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World Music CD Reviews Reggae & Caribbean

Michael Rose

By Jeremy Sanchez
Published June 22, 2007

Babylon A Fight
Cousins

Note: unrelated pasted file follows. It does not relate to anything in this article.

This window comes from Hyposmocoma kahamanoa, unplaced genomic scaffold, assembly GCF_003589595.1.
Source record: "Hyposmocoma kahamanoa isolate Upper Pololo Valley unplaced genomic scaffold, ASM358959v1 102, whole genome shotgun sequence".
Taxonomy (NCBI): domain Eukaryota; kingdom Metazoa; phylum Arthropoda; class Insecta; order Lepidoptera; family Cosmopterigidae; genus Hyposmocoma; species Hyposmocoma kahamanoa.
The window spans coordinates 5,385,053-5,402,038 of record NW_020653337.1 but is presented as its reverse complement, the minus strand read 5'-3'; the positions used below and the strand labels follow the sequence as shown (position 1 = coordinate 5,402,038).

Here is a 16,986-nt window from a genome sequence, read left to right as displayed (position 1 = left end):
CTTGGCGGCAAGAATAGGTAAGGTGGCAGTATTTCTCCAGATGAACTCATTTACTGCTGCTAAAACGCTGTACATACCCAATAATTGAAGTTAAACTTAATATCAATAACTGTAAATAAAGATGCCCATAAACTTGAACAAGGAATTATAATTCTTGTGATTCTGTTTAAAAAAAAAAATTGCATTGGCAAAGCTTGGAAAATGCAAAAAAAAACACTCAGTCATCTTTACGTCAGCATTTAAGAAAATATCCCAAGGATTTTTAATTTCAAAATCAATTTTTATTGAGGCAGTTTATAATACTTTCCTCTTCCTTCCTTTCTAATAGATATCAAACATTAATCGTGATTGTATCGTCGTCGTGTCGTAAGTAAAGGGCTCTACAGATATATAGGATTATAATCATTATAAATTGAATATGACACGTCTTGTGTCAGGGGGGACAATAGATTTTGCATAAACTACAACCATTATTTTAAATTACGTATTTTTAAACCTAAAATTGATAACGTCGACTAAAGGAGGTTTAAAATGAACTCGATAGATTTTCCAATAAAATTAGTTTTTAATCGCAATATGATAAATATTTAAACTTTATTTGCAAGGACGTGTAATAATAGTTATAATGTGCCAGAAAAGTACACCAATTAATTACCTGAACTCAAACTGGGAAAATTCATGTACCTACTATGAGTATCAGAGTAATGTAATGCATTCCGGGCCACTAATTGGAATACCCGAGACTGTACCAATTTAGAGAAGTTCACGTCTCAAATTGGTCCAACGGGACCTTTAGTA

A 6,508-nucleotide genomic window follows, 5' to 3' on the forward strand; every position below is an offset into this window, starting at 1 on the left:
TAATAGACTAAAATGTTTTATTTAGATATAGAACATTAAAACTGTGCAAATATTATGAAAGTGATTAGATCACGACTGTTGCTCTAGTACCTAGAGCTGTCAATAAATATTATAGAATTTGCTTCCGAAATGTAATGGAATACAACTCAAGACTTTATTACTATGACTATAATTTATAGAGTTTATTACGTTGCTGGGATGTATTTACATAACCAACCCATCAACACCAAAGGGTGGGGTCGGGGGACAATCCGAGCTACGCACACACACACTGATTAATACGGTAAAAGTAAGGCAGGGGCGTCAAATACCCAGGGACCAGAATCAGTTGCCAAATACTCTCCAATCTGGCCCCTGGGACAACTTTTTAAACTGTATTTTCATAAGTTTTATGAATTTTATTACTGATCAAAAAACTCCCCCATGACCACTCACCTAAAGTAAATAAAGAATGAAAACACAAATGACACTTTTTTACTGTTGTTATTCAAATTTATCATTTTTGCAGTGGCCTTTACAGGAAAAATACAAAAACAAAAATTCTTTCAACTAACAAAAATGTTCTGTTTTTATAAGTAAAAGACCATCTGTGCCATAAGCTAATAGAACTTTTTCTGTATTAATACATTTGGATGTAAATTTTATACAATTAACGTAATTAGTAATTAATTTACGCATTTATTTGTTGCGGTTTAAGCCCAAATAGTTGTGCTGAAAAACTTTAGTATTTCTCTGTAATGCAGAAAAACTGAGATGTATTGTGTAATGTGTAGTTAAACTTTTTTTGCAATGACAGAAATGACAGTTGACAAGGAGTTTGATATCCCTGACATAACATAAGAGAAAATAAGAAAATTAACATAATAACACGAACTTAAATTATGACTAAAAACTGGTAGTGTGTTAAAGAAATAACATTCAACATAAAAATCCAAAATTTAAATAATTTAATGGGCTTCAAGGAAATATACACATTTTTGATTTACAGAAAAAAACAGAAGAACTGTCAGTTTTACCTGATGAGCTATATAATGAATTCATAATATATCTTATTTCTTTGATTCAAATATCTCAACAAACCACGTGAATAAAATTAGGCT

Certainly best known for his work with the legendary roots reggae band Black Uhuru, penning some of their finest material, Michael Rose’s solo catalogue also warrants high praise. Babylon A Fight holds true to oft-covered topics, exploring ganja issues (“Sweet Sensimenia,” “Smoke De Herb”) and expectedly focusing on a Rastafarian message while discussing social qualms (“No Heart,” “Babylon A Fight,” “Everyday A Gun”). Providing the music that will help rank this album among the best reggae releases of the year are The Agrovators and Mafia & Fluxy. It’s rare that an artist departs a successful band and discovers that being alone is as good as it looked. Michael Rose’s modern writings probably won’t become as broadly recognized as his Black Uhuru heavyweights, but Babylon A Fight truly deserves a slot near the Uhuru in any CD collection, because Rose’s solo material is simply good enough to share that common space.